Last Thursday it was announced that protected bike lanes, pedestrian-friendly upgrades and other changes could be coming to a two-mile stretch of Main and Spring streets in downtown Los Angeles.
The city will hire a consultant to look into ways to reconfigure the two streets between Cesar Chavez Avenue and Olympic Boulevard, said Los Angeles City Councilman Jose Huizar on Thursday.
Huizar said the project is part of a series of measures catering to the needs of pedestrians and bicyclists that he hopes to launch under his DTLA Forward initiative in downtown.
The protected bike lanes would feature physical barriers between bicyclists and vehicle traffic. One possible configuration would use parked cars as the separator, but the actual barrier used would depend on what is ultimately recommended by the consultant.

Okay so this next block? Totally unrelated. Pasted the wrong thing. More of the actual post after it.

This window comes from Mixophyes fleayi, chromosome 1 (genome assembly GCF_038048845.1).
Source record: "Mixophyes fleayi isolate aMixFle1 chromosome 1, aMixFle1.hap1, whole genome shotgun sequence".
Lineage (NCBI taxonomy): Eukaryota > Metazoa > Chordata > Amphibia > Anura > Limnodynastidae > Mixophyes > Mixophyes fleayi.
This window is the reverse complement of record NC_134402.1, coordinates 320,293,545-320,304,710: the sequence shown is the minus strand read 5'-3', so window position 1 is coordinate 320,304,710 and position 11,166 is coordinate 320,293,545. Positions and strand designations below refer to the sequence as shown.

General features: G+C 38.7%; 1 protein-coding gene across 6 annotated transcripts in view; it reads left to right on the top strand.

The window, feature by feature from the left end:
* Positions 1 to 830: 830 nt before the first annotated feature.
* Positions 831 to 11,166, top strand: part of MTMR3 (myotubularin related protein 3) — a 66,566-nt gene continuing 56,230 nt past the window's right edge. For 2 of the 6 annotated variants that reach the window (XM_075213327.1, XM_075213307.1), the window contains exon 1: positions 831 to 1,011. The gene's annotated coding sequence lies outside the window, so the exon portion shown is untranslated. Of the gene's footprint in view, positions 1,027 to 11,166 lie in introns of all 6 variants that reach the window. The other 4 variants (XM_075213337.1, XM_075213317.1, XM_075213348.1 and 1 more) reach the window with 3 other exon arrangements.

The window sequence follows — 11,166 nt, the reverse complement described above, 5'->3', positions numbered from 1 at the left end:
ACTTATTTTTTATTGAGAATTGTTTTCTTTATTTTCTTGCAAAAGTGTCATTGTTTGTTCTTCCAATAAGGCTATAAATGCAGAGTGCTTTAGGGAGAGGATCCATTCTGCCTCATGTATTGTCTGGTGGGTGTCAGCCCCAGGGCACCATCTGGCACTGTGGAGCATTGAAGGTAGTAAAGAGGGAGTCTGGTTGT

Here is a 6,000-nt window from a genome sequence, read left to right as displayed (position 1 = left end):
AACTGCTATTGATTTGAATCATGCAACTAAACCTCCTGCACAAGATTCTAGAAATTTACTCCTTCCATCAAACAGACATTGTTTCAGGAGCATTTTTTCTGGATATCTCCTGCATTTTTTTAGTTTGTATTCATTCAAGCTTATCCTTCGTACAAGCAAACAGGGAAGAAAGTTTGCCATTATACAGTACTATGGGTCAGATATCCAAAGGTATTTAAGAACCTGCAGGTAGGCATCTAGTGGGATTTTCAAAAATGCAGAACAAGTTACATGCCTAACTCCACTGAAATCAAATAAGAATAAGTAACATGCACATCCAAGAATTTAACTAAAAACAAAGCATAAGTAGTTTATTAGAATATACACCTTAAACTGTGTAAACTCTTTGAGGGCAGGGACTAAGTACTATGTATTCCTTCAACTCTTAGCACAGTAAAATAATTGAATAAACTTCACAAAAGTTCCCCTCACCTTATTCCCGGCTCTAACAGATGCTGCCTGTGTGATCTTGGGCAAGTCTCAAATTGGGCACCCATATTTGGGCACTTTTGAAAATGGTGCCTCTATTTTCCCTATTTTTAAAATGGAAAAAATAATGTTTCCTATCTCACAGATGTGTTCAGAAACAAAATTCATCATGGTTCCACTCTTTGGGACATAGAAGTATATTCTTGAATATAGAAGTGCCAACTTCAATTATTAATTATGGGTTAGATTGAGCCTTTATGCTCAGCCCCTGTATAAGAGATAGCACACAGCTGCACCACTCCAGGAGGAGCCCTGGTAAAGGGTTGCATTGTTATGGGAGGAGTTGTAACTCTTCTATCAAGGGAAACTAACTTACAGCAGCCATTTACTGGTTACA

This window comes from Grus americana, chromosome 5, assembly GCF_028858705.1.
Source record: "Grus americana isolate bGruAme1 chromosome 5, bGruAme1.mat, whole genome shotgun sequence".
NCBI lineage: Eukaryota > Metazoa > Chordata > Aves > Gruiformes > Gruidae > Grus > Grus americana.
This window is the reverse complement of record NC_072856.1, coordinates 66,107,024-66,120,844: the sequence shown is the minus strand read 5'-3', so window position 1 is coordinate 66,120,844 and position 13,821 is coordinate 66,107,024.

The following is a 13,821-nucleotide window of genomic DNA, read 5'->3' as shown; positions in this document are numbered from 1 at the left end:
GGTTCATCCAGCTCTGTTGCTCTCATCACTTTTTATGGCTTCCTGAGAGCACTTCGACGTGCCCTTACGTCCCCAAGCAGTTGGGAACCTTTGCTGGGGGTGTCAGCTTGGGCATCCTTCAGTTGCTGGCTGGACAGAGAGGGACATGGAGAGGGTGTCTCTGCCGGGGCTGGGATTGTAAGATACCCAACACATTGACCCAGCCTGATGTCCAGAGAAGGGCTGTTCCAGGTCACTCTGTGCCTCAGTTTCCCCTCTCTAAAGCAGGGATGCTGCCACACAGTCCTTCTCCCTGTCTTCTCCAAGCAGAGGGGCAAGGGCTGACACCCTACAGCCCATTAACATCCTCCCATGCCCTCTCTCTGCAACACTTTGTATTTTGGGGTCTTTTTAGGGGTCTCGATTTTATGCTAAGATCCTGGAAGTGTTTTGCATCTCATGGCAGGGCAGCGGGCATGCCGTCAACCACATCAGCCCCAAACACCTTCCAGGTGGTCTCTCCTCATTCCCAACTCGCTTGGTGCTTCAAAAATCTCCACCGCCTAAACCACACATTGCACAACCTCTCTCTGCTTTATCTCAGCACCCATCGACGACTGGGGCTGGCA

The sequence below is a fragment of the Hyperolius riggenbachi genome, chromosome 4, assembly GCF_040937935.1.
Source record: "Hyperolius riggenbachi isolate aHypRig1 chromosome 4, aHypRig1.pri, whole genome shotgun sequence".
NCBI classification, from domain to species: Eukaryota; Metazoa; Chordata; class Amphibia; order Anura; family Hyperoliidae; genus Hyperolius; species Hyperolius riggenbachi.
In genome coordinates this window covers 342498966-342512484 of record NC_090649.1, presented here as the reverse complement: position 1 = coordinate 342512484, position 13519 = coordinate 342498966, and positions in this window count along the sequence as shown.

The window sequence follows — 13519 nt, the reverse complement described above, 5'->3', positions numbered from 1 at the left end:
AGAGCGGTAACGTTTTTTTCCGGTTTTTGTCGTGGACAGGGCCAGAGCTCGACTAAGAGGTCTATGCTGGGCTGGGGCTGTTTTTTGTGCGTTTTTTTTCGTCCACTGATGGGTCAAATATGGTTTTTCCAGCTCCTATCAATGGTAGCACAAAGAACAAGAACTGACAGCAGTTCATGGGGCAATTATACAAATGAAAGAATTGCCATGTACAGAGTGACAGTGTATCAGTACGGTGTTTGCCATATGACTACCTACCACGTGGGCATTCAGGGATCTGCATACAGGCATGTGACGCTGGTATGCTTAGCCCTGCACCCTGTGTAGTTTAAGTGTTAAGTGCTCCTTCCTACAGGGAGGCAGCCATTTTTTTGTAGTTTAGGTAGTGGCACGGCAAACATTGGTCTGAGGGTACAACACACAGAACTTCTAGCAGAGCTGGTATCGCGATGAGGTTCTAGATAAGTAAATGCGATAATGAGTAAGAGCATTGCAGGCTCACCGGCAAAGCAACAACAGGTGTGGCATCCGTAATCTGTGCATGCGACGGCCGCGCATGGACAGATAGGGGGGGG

Other features aimed at improving pedestrian flow along the streets would also be considered under the planned changes for the two streets.
Some preliminary changes along the two streets could show up as early as this fall, with permanent upgrades expected in 2017, according to council aides. The cost of the reconfiguration project is still being worked out.
Other measures said that will take place under Huizar’s initiative include “green alley” projects that re-purpose under-used or blighted alleys as a community gathering spot, and changing the timing of stop lights to give pedestrians a head-start before cars are given the signal to turn.